HIV-associated neurocognitive disorders in sub-Saharan Africa: A pilot study in Cameroon

Georgette D. Kanmogne, Callixte T. Kuate, Lucette A. Cysique, Julius Y. Fonsah, Sabine Eta, Roland Doh, Dora M. Njamnshi, Emilienne Nchindap, Donald R. Franklin, Ronald J. Ellis, John A. McCutchan, Fidele Binam, Dora Mbanya, Robert K. Heaton, Alfred K. Njamnshi

Research output: Contribution to journalArticlepeer-review

63 Scopus citations


Background: The disease burden of human immunodeficiency virus (HIV) - acquired immunodeficiency syndrome (AIDS) is highest in sub-Saharan Africa but there are few studies on the associated neurocognitive disorders in this region. The objectives of this study were to determine whether Western neuropsychological (NP) methods are appropriate for use in Cameroon, and to evaluate cognitive function in a sample of HIV-infected adults.Methods: We used a battery of 19 NP measures in a cross-sectional study with 44 HIV+ adults and 44 demographically matched HIV- controls, to explore the validity of these NP measures in Cameroon, and evaluate the effect of viral infection on seven cognitive ability domains.Results: In this pilot study, the global mean z-score on the NP battery showed worse overall cognition in the HIV+ individuals. Significantly lower performance was seen in the HIV+ sample on tests of executive function, speed of information processing, working memory, and psychomotor speed. HIV+ participants with AIDS performed worse than those with less advanced HIV disease.Conclusions: Similar to findings in Western cohorts, our results in Cameroon suggest that HIV infection, particularly in advanced stages, is associated with worse performance on standardized, Western neurocognitive tests. The tests used here appear to be promising for studying NeuroAIDS in sub-Saharan Africa.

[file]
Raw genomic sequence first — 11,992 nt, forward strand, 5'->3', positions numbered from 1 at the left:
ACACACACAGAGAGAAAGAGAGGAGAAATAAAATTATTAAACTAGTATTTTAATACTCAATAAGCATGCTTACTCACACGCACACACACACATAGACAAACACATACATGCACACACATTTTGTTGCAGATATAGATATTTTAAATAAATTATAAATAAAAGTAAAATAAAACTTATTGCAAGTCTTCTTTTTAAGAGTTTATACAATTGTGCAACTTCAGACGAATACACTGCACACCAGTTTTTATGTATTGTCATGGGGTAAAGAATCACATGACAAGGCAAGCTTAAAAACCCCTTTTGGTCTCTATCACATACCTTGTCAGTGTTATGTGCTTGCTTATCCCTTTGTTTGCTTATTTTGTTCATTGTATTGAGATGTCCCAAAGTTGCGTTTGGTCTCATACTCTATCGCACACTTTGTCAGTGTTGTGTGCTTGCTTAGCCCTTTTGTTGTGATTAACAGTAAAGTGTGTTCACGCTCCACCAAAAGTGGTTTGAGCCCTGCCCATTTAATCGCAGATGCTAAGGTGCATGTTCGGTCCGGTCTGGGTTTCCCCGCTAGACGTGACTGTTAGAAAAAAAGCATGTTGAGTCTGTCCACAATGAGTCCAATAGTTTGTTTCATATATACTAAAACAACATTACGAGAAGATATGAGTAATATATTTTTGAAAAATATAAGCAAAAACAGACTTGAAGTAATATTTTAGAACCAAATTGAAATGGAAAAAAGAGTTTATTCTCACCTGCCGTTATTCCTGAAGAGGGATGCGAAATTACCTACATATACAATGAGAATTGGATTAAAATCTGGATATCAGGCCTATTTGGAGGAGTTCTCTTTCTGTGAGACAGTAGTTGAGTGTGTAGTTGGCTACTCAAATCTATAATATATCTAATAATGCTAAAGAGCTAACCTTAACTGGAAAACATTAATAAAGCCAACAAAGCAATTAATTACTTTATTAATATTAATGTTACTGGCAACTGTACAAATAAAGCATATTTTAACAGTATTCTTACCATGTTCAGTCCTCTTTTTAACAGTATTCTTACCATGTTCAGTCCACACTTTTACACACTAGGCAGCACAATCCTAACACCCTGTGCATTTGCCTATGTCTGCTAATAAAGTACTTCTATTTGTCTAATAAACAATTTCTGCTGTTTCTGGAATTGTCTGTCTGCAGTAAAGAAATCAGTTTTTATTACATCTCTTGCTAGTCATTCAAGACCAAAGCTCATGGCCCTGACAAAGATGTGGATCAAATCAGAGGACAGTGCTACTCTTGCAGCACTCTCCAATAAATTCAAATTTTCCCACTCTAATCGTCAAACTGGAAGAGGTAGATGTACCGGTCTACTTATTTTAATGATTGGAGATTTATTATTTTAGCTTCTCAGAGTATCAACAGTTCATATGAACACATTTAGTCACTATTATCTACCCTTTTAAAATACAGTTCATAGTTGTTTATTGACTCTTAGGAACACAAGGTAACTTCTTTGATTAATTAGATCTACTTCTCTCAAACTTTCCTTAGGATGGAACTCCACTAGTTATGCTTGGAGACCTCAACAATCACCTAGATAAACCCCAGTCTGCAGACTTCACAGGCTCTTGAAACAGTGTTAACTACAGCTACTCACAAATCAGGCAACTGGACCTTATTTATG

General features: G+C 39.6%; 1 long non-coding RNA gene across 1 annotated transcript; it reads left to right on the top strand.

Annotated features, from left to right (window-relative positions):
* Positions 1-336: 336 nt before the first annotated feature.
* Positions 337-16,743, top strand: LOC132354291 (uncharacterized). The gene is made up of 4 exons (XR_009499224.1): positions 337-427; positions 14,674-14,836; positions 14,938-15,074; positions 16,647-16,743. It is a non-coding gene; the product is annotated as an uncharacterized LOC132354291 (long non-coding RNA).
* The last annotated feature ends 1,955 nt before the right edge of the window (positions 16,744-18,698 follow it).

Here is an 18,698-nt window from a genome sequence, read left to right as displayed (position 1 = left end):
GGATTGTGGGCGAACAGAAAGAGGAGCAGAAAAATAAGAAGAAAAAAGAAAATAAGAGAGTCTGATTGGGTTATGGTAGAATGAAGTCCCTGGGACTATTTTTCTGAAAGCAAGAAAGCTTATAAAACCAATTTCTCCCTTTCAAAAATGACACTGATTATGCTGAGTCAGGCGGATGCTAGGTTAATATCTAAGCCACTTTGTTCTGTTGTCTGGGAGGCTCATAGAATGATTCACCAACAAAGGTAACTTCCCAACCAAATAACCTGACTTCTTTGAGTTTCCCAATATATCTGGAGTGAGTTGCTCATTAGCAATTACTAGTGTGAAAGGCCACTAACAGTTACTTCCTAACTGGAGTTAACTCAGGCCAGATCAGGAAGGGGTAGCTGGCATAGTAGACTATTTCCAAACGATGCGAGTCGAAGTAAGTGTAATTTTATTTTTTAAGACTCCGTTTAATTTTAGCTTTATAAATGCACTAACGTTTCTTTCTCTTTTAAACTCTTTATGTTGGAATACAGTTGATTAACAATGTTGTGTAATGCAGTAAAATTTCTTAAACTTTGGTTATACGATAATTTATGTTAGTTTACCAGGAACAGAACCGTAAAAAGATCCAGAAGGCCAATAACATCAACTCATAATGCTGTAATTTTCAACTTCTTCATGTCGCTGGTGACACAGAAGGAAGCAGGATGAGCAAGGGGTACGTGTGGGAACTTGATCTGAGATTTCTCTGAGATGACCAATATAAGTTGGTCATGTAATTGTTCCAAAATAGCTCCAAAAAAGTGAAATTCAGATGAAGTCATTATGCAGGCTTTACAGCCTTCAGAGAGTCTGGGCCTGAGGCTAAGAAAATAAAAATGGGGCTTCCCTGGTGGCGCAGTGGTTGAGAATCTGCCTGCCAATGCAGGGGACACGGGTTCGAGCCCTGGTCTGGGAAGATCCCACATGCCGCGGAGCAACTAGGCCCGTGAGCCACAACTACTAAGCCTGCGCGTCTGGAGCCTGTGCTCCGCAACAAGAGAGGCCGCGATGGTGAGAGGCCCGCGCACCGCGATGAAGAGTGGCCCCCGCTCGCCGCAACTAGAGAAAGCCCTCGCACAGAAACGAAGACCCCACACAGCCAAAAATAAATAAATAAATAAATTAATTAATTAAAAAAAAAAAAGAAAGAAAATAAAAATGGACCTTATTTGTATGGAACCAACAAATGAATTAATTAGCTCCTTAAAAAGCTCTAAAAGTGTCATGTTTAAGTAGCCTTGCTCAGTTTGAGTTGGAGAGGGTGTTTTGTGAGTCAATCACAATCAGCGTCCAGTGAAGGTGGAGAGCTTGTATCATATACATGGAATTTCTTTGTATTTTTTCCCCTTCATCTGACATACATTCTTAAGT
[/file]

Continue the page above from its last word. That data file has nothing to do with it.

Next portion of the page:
Original languageEnglish (US)
Article number60
JournalBMC Neurology
StatePublished - Jul 13 2010

ASJC Scopus subject areas

  • Clinical Neurology


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